Ghana had one of the world's fastest growing economies in 2011, but some Ghanaians say the current government hasn't lived up to expectations.

Dorcas Yeboah, a psychology student at the University of Ghana, said she was expecting faster results.

“As we saw their main campaign was a 'Better Ghana' agenda and we were expecting Ghana would change within 100 days as they promised," Yeboah said. "But we can see even in three and a half years now most of the things they promised we are not really seeing it…I was expecting to see this year a lot of roads constructed, rural electrification really enhanced…and many schools under trees eliminated.”

But not everyone agrees.

A group of taxi drivers in Accra stands around waiting for clients and talking politics.  They hail from NDC strongholds like the neighborhood of Madina in Accra and the Volta region in the country’s east.

Nelson Ahiatsi, who is 32, said he has seen improvements in his village under the NDC.

“Where I’m coming from in Volta region, a very critical village, for the past 15 years there’s nothing like water, electricity, roads, there’s nothing like that.  The food stuff from the village to the town is very difficult.  The farmers find it very difficult to bring the foodstuffs to the town for people to buy.  About four years ago when NDC came into the power we realized that improvements, development was going on.  Roads, access to farms to bring the foodstuffs to town, electricity to the villages…water, boreholes, sanitation and everything,” Ahiatsi said.

The latest poll from Research International estimated Akufo-Addo would win with 52 percent.  Yet other polls, like one from the Economist Intelligence Unit, predict Mahama will win.

Analysts expect a peaceful election. Kwesi Jonah, a senior research fellow at the Institute for Democratic Governance, says there is a tradition of conceding defeat in Ghana, and he doesn’t expect this election to be any different:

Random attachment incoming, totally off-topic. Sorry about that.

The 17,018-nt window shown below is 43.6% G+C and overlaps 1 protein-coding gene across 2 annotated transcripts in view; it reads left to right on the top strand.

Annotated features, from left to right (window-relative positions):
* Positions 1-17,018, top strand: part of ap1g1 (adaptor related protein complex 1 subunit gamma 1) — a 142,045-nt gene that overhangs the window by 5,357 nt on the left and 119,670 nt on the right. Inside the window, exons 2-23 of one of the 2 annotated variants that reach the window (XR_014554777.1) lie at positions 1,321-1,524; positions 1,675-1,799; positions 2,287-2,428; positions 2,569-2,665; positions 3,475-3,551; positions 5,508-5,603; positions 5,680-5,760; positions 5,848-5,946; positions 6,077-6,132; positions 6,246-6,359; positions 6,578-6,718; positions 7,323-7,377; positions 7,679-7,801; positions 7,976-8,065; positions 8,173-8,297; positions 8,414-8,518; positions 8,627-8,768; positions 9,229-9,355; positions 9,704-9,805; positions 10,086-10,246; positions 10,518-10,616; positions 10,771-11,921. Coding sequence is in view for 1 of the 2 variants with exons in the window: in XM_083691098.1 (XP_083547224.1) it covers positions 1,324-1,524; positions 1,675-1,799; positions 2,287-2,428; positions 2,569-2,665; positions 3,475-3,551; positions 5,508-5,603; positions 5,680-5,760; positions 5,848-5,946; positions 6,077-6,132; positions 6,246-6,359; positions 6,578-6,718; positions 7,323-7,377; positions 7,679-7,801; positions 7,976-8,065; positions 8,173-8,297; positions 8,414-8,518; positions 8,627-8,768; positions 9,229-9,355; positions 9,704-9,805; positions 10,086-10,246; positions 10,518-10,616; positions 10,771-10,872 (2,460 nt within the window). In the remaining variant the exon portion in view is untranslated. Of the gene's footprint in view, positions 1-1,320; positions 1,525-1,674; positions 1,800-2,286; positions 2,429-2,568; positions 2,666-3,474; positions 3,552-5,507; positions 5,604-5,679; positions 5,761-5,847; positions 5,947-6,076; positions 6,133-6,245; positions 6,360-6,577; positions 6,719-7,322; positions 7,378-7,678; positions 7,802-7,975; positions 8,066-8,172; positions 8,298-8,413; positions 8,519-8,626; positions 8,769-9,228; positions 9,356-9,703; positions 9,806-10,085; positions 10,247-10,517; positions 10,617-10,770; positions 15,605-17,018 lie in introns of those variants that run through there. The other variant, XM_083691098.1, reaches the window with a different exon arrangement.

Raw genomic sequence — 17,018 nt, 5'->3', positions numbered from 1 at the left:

"No, the two main parties that matter in this country… they normally accept election results," said Jonah. "If one wins, there is always internal pressure on the candidate to not accept election results, but candidates in the end are prevailed upon by wise counsel to accept the results.  I don’t expect anybody to dispute the results."

If no candidate wins a clear majority,  the elections will go into a second round.  The run-off is planned for December 28.

You May Like

Hostage Crisis Could Divide Japan Over Plans to Boost Military

Japanese Chief Cabinet Secretary Yoshihide Suga said Monday the government is working closely with the Jordanian government to secure the release of remaining Japanese hostage Kenji Goto More

Video Brussels Shaken as New Greek Leader Challenges Europe’s Austerity Drive

Country's youngest ever PM Alexis Tsipras, 40, sworn in Monday and says he will restore dignity to Greece by ending spending cuts More

Multimedia National Geographic Photo Camps Empower Youth